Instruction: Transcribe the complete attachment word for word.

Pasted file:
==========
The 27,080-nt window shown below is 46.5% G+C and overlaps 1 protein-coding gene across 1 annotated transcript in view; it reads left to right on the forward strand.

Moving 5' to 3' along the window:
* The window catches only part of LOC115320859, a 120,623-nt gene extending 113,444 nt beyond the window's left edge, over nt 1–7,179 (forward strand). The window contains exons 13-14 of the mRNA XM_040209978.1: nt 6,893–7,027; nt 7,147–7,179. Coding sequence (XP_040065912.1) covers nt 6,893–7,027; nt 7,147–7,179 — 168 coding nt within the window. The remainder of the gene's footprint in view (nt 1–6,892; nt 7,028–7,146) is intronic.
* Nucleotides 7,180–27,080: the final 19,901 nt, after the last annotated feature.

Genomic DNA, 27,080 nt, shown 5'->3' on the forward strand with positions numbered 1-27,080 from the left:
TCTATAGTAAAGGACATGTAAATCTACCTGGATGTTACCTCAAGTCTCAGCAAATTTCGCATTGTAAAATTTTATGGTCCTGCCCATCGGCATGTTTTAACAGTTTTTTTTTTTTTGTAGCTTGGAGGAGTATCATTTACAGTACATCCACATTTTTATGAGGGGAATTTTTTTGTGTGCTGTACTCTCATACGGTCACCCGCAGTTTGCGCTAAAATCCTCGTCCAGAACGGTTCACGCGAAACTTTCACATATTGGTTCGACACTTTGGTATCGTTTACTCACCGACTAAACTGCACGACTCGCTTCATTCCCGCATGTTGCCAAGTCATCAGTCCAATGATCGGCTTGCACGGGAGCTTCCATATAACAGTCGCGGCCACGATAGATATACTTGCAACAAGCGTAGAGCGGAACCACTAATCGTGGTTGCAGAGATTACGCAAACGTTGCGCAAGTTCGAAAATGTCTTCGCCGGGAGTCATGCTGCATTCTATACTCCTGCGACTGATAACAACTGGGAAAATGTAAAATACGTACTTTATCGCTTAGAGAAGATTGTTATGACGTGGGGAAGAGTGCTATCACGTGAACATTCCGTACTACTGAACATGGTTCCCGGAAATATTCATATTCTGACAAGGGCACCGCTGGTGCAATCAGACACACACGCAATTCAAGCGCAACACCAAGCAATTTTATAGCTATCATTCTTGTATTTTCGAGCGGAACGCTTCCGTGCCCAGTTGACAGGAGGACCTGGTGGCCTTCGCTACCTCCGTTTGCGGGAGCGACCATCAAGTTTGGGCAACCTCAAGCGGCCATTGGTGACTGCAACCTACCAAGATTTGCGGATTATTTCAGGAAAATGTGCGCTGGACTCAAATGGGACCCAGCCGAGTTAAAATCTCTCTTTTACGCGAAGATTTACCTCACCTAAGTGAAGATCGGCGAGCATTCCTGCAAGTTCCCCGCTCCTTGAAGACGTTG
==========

The 27,080-nt window shown below is 46.5% G+C and overlaps 1 protein-coding gene across 1 annotated transcript in view; it reads left to right on the forward strand.

Moving 5' to 3' along the window:
* The window catches only part of LOC115320859, a 120,623-nt gene extending 113,444 nt beyond the window's left edge, over nt 1–7,179 (forward strand). The window contains exons 13-14 of the mRNA XM_040209978.1: nt 6,893–7,027; nt 7,147–7,179. Coding sequence (XP_040065912.1) covers nt 6,893–7,027; nt 7,147–7,179 — 168 coding nt within the window. The remainder of the gene's footprint in view (nt 1–6,892; nt 7,028–7,146) is intronic.
* Nucleotides 7,180–27,080: the final 19,901 nt, after the last annotated feature.

Genomic DNA, 27,080 nt, shown 5'->3' on the forward strand with positions numbered 1-27,080 from the left:
TCTATAGTAAAGGACATGTAAATCTACCTGGATGTTACCTCAAGTCTCAGCAAATTTCGCATTGTAAAATTTTATGGTCCTGCCCATCGGCATGTTTTAACAGTTTTTTTTTTTTTGTAGCTTGGAGGAGTATCATTTACAGTACATCCACATTTTTATGAGGGGAATTTTTTTGTGTGCTGTACTCTCATACGGTCACCCGCAGTTTGCGCTAAAATCCTCGTCCAGAACGGTTCACGCGAAACTTTCACATATTGGTTCGACACTTTGGTATCGTTTACTCACCGACTAAACTGCACGACTCGCTTCATTCCCGCATGTTGCCAAGTCATCAGTCCAATGATCGGCTTGCACGGGAGCTTCCATATAACAGTCGCGGCCACGATAGATATACTTGCAACAAGCGTAGAGCGGAACCACTAATCGTGGTTGCAGAGATTACGCAAACGTTGCGCAAGTTCGAAAATGTCTTCGCCGGGAGTCATGCTGCATTCTATACTCCTGCGACTGATAACAACTGGGAAAATGTAAAATACGTACTTTATCGCTTAGAGAAGATTGTTATGACGTGGGGAAGAGTGCTATCACGTGAACATTCCGTACTACTGAACATGGTTCCCGGAAATATTCATATTCTGACAAGGGCACCGCTGGTGCAATCAGACACACACGCAATTCAAGCGCAACACCAAGCAATTTTATAGCTATCATTCTTGTATTTTCGAGCGGAACGCTTCCGTGCCCAGTTGACAGGAGGACCTGGTGGCCTTCGCTACCTCCGTTTGCGGGAGCGACCATCAAGTTTGGGCAACCTCAAGCGGCCATTGGTGACTGCAACCTACCAAGATTTGCGGATTATTTCAGGAAAATGTGCGCTGGACTCAAATGGGACCCAGCCGAGTTAAAATCTCTCTTTTACGCGAAGATTTACCTCACCTAAGTGAAGATCGGCGAGCATTCCTGCAAGTTCCCCGCTCCTTGAAGACGTTG